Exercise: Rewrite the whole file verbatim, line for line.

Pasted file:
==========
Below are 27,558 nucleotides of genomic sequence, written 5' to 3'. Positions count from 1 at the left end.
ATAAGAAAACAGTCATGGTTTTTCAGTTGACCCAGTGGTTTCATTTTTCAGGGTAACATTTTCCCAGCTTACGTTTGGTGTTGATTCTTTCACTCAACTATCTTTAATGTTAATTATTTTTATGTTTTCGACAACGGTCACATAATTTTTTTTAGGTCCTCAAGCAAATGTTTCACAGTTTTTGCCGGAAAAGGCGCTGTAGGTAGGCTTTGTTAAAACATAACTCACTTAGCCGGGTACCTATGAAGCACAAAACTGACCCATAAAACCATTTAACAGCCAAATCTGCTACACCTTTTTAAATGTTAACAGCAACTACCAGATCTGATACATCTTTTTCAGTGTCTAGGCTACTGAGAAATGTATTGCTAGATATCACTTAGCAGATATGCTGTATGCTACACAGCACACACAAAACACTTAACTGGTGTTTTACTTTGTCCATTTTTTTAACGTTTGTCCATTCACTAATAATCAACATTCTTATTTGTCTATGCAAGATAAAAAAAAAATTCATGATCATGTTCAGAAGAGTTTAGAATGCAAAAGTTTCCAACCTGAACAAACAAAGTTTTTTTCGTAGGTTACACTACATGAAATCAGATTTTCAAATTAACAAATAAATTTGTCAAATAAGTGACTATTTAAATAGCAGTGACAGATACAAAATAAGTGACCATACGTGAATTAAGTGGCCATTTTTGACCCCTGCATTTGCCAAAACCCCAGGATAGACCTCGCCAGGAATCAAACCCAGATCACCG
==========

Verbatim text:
Below are 27,558 nucleotides of genomic sequence, written 5' to 3'. Positions count from 1 at the left end.
ATAAGAAAACAGTCATGGTTTTTCAGTTGACCCAGTGGTTTCATTTTTCAGGGTAACATTTTCCCAGCTTACGTTTGGTGTTGATTCTTTCACTCAACTATCTTTAATGTTAATTATTTTTATGTTTTCGACAACGGTCACATAATTTTTTTTAGGTCCTCAAGCAAATGTTTCACAGTTTTTGCCGGAAAAGGCGCTGTAGGTAGGCTTTGTTAAAACATAACTCACTTAGCCGGGTACCTATGAAGCACAAAACTGACCCATAAAACCATTTAACAGCCAAATCTGCTACACCTTTTTAAATGTTAACAGCAACTACCAGATCTGATACATCTTTTTCAGTGTCTAGGCTACTGAGAAATGTATTGCTAGATATCACTTAGCAGATATGCTGTATGCTACACAGCACACACAAAACACTTAACTGGTGTTTTACTTTGTCCATTTTTTTAACGTTTGTCCATTCACTAATAATCAACATTCTTATTTGTCTATGCAAGATAAAAAAAAAATTCATGATCATGTTCAGAAGAGTTTAGAATGCAAAAGTTTCCAACCTGAACAAACAAAGTTTTTTTCGTAGGTTACACTACATGAAATCAGATTTTCAAATTAACAAATAAATTTGTCAAATAAGTGACTATTTAAATAGCAGTGACAGATACAAAATAAGTGACCATACGTGAATTAAGTGGCCATTTTTGACCCCTGCATTTGCCAAAACCCCAGGATAGACCTCGCCAGGAATCAAACCCAGATCACCG